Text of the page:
A rich and fascinating cultural history of the Mediterranean’s enigmatic heart Sicily is at the crossroads of the Mediterranean, and for over 2000 years has been the gateway between Europe, Africa and the East. It has long been seen as the frontier between Western Civilization and the rest, but never definitively part of either. Despite being conquered by empires—Romans, Byzantines, Arabs, Normans, Hapsburg Spain—it remains uniquely apart. The island’s story maps a mosaic that mixes the story of myth and wars, maritime empires and reckless crusades, and a people who refuse to be ruled.
In this riveting, rich history Jamie Mackay peels away the layers of this most mysterious of islands. This story finds its origins in ancient myth but has been reinventing itself across centuries: in conquest and resistance. Inseparable from these political and social developments are the artefacts of the nation’s cultural patrimony—ancient amphitheatres, Arab gardens, Baroque Cathedrals, as well as great literature such as Giuseppe di Lampedusa’s masterpiece The Leopard, and the novels and plays of Luigi Pirandello. In its modern era, Sicily has been the site of revolution, Cosa Nostra and, in the twenty-first century, the epicentre of the refugee crisis.
The Invention of Sicily is a dazzling introduction to the island, its history and its people.
“A fascinating and imaginative work that should prompt us to reconsider some of the nationalist binaries that continue to structure our world.”
“In this marvelous book, Jamie Mackay brilliantly reinvents Sicily for us as a palimpseste of meanings echoing through its tumultuous history—as a metaphor for the entire world, as the limits of the Western world, as a place of encounter between worlds. His beloved Sicilians engage in a conversation across epochs, as if their unending resistance against attacks on their freedoms or against un-examined imports, from religious dogma, to capitalist logics, to nationalist monocultural narratives or the idea of the modern state, had prepared the ground for their most inspiring exceptionalist stance to date—a stubborn refusal to imitate the rest of Europe and turn those seeking refuge on their shores into ‘others’. I can think of no better demonstration than the story found in these pages that the soul of Europe lies in its outer periphery.”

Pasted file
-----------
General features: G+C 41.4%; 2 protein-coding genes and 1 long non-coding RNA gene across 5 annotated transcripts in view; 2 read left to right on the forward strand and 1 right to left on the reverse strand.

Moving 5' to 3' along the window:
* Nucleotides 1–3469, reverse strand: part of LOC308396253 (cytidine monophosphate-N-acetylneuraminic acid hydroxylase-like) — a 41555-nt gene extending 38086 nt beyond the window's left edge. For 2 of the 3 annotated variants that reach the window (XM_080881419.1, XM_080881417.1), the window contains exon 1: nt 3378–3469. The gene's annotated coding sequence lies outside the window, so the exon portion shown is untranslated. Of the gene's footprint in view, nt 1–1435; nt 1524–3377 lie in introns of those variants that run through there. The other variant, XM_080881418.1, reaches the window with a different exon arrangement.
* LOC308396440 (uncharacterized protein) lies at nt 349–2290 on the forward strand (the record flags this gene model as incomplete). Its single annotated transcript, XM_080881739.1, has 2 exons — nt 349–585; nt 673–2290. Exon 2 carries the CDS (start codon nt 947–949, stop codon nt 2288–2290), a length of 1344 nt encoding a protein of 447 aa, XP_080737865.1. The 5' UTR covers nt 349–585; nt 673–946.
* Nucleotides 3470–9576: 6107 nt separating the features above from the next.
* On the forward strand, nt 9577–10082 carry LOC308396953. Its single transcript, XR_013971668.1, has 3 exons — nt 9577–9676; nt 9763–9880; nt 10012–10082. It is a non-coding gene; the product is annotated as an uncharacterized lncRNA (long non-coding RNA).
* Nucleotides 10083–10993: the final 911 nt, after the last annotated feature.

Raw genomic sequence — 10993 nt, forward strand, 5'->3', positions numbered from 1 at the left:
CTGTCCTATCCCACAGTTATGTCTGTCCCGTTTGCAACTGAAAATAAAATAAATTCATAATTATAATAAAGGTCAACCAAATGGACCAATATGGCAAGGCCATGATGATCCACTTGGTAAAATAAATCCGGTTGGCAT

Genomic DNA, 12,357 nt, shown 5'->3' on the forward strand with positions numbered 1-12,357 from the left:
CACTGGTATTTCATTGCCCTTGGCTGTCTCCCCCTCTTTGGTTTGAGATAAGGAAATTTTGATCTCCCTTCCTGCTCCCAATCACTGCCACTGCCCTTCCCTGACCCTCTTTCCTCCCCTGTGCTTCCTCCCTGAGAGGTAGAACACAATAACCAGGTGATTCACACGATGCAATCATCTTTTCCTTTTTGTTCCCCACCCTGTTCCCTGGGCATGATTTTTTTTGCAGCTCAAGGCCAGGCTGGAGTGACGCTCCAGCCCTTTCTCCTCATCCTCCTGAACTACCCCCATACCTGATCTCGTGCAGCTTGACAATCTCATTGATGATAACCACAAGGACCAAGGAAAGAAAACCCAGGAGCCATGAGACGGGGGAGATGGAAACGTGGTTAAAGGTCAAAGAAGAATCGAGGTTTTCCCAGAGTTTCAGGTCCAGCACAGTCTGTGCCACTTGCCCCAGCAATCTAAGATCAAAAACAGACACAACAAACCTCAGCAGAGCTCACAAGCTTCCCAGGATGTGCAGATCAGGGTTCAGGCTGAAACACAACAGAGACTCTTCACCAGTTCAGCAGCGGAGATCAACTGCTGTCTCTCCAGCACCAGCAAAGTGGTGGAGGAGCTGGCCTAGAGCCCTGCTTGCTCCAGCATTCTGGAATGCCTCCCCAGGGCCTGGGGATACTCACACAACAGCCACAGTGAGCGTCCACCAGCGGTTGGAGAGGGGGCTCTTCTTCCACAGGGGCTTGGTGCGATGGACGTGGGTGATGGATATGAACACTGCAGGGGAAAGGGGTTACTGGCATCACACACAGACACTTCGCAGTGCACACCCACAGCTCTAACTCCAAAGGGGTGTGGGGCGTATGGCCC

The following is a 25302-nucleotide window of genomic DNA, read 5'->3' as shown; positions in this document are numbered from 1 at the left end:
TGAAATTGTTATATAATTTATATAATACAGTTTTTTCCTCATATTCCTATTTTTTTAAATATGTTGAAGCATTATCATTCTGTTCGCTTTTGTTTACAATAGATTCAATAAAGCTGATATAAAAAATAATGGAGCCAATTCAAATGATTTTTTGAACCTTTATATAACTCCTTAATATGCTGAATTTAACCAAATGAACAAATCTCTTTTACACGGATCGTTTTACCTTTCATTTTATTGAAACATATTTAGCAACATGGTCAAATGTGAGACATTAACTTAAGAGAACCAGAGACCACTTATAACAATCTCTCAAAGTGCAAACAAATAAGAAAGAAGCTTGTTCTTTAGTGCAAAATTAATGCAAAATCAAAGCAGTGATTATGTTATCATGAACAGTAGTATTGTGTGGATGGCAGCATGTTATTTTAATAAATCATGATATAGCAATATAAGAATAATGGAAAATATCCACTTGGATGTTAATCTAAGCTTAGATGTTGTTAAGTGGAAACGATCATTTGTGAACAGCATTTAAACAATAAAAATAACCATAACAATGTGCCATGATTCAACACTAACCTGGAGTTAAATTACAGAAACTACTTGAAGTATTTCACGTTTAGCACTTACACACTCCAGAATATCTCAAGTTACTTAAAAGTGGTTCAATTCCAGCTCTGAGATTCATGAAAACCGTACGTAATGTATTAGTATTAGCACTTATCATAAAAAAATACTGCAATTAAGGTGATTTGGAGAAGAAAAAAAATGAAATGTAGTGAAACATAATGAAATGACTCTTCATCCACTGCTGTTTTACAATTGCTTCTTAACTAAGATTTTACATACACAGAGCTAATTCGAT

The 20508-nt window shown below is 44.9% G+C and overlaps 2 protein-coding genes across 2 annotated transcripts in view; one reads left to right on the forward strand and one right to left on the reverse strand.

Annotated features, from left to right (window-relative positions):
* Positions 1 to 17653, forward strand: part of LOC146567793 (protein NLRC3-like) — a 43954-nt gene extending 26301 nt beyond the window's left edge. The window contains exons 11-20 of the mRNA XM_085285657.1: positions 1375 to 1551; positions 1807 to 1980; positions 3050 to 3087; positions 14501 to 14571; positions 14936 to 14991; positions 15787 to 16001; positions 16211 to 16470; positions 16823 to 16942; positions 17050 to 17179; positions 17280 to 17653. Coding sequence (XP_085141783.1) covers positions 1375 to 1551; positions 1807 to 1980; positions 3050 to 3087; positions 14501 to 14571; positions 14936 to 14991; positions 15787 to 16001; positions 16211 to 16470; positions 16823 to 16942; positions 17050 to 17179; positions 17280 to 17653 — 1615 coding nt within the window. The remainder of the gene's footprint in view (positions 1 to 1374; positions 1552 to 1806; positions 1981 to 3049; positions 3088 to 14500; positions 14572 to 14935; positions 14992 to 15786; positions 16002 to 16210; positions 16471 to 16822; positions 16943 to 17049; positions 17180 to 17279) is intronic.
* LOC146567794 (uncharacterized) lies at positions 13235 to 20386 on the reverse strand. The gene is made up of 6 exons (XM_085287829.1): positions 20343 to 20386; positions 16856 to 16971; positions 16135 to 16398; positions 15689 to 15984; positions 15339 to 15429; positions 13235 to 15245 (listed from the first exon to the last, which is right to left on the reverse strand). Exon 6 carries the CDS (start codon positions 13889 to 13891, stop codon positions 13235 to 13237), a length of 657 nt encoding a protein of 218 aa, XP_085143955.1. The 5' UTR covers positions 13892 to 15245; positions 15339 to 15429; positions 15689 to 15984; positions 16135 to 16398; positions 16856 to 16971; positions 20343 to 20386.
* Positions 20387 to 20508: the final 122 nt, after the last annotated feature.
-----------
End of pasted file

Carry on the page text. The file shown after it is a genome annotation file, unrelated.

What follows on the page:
“A startling new voice analyzing the history of Sicily from its ancient origins to the present day with forthright clarity and profound sympathy. No excuses for the support of Mussolini or toleration of Cosa Nostra, but convincing explanations, enlivened by Sicilian novels, films, paintings and buildings. A fresh, exciting and eminently readable book.”
“[A] lucid, sweeping yet detailed history … [Mackay] retells the history of intimacy, intermingling and exchange to bring out the promise and the hope of that past.”
“A brisk account of [Sicily’s] almost three-thousand-year history … [it is exciting] to realize how many fragments of one’s cultural baggage originated in Sicily.”
“An enjoyable canter across a history, and a place, which are entrancing and disturbing by turns.”
“[Mackay’s] keen eye for telling details and lucid prose make this an accessible introduction to a complex and fascinating culture.”
“The scope of Mackay’s knowledge and presentation is astounding … glorious and intelligent.”
“Lush and vibrant.”
“An impressive achievement condensing such a vast array of history, politics and culture, into such a slim and readable book, and it’s a testament to Mackay’s unpretentious writing style that it never feels overwhelming or didactic.”
“A wonderful, fleet-footed history … profoundly original … it would be hard to conceive of another history of Sicily that does what this book does so well and so concisely.”
“Fascinating … The Invention of Sicily is the perfect companion to the culture and history of Sicily.”
“Excellent … Mackay gives us a refreshingly new interpretation of Sicily’s intriguing and all too frequently tragic history. What really comes through is the author’s subtle understanding and genuine appreciation of the Sicilians themselves … brilliantly entertaining.”
“The Invention of Sicily offers a recent corrective to much of the exoticization of Sicily in English-language studies and accounts.”
“A rich, critical history.”